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Is A Flat Yield Curve A Harbinger Of Bad News?

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Shock Exchange


  • The spread between 2-year and 10-year Treasuries is razor thin.
  • The yield curve has inverted just prior to the previous three recessions.
  • Tens of millions of people outside the labor force and falling RV shipments also suggest the economy is headed for recession.
  • There could be pain ahead for the economy, and stocks with high debt loads and cyclical business operations.
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On the surface the U.S. economy appears to be strong. The unemployment remains well below 5% (considered full employment). Average hourly wage growth for the month of October was over 3%, implying workers could switch jobs or demand higher wages from employers for staying put. However, the yield curve could be painting a much different picture. The spread between the 3-year and 5-year Treasury yields inverted earlier this week for the first time in over a decade:

For yield-curve watchers, the spread between 3- and 5-year Treasury yields inverted Monday, dropping to negative 0.6 basis points - its first time since 2007. To be sure, the 3/5 spread isn't the most widely watched measure. That's more likely to be the 2/10.

“The outright inversion could be reflective of the market pricing in some cuts starting in 2020, which may be helping the 5-year tenor outperform slightly,” said TD Securities rates strategist Gennadiy Goldberg.

Some suggested the inversion didn't necessarily foreshadow anything. After all, it is a minor part of the yield curve. The most watched is the spread between the 2-year and 10-year Treasuries. The 2-year yield is 2.83% and the 10-year is at 2.99% - a 15 basis point spread. It's also very flat, and dangerously close to becoming inverted.

Bond King Jeffrey Gundlach, CEO of Doubleline Capital, suggested the bond market signaled a weak economy:

Jeffrey Gundlach, chief executive officer of DoubleLine Capital, said the U.S. Treasury yield curve inversion on short-end maturities was signaling the "economy is poised to weaken."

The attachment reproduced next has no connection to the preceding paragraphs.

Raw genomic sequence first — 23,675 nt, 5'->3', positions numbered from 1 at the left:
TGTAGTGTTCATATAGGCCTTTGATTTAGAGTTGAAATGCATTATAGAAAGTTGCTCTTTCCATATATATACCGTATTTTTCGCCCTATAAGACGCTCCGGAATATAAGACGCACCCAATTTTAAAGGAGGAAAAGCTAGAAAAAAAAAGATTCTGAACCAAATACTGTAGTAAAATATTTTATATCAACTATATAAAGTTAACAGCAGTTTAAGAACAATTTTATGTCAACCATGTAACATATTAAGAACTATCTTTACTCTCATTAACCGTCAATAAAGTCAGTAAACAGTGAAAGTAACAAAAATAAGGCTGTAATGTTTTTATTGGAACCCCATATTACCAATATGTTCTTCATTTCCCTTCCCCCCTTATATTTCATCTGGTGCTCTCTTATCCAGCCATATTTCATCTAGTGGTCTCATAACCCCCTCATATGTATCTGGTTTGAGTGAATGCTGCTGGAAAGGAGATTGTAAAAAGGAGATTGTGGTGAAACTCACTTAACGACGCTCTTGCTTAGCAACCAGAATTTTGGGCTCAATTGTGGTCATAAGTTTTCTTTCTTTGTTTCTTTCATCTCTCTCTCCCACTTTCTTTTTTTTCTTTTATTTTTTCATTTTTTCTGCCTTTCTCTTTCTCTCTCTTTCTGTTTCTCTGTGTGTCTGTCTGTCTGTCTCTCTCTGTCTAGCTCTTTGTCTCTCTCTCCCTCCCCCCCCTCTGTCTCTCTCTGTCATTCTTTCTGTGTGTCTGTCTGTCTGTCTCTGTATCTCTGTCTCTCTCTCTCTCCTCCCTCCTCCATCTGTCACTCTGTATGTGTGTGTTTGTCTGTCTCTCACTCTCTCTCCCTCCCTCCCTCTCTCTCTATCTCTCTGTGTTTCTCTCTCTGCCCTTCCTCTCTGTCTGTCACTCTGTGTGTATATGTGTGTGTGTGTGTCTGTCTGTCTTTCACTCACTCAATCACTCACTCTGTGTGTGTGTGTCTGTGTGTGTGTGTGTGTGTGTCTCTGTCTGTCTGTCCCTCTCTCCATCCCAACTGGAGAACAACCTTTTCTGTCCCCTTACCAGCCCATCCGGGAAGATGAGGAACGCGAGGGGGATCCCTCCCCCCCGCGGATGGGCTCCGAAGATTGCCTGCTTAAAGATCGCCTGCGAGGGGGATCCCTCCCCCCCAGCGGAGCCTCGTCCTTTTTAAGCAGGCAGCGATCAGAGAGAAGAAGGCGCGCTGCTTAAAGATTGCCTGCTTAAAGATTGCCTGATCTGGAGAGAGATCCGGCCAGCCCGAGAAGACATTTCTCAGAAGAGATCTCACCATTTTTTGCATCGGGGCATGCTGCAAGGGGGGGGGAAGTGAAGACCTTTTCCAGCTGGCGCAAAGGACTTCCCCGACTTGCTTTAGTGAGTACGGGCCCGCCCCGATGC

Gundlach told Reuters the Treasury yield curve from two- to five-year maturities is suggesting "total bond market disbelief in the Federal Reserve's prior plans to raise rates through 2019."

The Fed is hiking short-term rates to beat back inflation as signaled by rising wage growth

This article was written by

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The Shock Exchange has a B.A. in economics and MBA from a top 10 business school. He has over 10 years of M&A / corporate finance experience. Currently head the New York Shock Exchange, financial literacy program based in Brooklyn, NY.His book, "Shock Exchange: How Inner-City Kids From Brooklyn Predicted the Great Recession and the Pain Ahead", predicted pain ahead for the U.S. economy and financial markets.In 2014 the law firm of Kirby, McInerney, LLP brought a class action lawsuit against Molycorp, Inc. for "materially misleading statements" in its financial statements. Kirby, McInerney used investigative journalism from the Shock Exchange to buttress its case. That's the discipline the Shock Exchange brings to every situation he covers for SA.

Analyst’s Disclosure: I am/we are short THO, LCII. I wrote this article myself, and it expresses my own opinions. I am not receiving compensation for it (other than from Seeking Alpha). I have no business relationship with any company whose stock is mentioned in this article.

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